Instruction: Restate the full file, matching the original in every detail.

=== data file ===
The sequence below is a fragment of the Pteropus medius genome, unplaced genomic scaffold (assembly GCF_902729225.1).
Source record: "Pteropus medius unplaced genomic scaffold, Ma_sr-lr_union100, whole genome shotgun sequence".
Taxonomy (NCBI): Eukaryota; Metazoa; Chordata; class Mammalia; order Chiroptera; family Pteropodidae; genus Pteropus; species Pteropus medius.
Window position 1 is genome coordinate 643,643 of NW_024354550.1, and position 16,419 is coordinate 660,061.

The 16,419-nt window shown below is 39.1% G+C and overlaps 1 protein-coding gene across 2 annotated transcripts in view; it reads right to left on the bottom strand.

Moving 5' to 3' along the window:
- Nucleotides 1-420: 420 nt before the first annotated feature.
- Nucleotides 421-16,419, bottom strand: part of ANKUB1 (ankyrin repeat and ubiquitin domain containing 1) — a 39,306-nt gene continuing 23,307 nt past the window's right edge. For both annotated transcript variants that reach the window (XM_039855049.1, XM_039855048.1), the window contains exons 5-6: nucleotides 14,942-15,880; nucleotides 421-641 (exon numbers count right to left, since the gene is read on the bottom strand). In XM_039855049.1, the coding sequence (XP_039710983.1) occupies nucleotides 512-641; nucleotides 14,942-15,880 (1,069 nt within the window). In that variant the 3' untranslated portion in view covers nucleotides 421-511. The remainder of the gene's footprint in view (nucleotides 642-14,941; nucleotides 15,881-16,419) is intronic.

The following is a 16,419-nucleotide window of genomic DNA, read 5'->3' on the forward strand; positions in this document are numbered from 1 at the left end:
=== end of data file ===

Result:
The sequence below is a fragment of the Pteropus medius genome, unplaced genomic scaffold (assembly GCF_902729225.1).
Source record: "Pteropus medius unplaced genomic scaffold, Ma_sr-lr_union100, whole genome shotgun sequence".
Taxonomy (NCBI): Eukaryota; Metazoa; Chordata; class Mammalia; order Chiroptera; family Pteropodidae; genus Pteropus; species Pteropus medius.
Window position 1 is genome coordinate 643,643 of NW_024354550.1, and position 16,419 is coordinate 660,061.

The 16,419-nt window shown below is 39.1% G+C and overlaps 1 protein-coding gene across 2 annotated transcripts in view; it reads right to left on the bottom strand.

Moving 5' to 3' along the window:
- Nucleotides 1-420: 420 nt before the first annotated feature.
- Nucleotides 421-16,419, bottom strand: part of ANKUB1 (ankyrin repeat and ubiquitin domain containing 1) — a 39,306-nt gene continuing 23,307 nt past the window's right edge. For both annotated transcript variants that reach the window (XM_039855049.1, XM_039855048.1), the window contains exons 5-6: nucleotides 14,942-15,880; nucleotides 421-641 (exon numbers count right to left, since the gene is read on the bottom strand). In XM_039855049.1, the coding sequence (XP_039710983.1) occupies nucleotides 512-641; nucleotides 14,942-15,880 (1,069 nt within the window). In that variant the 3' untranslated portion in view covers nucleotides 421-511. The remainder of the gene's footprint in view (nucleotides 642-14,941; nucleotides 15,881-16,419) is intronic.

The following is a 16,419-nucleotide window of genomic DNA, read 5'->3' on the forward strand; positions in this document are numbered from 1 at the left end: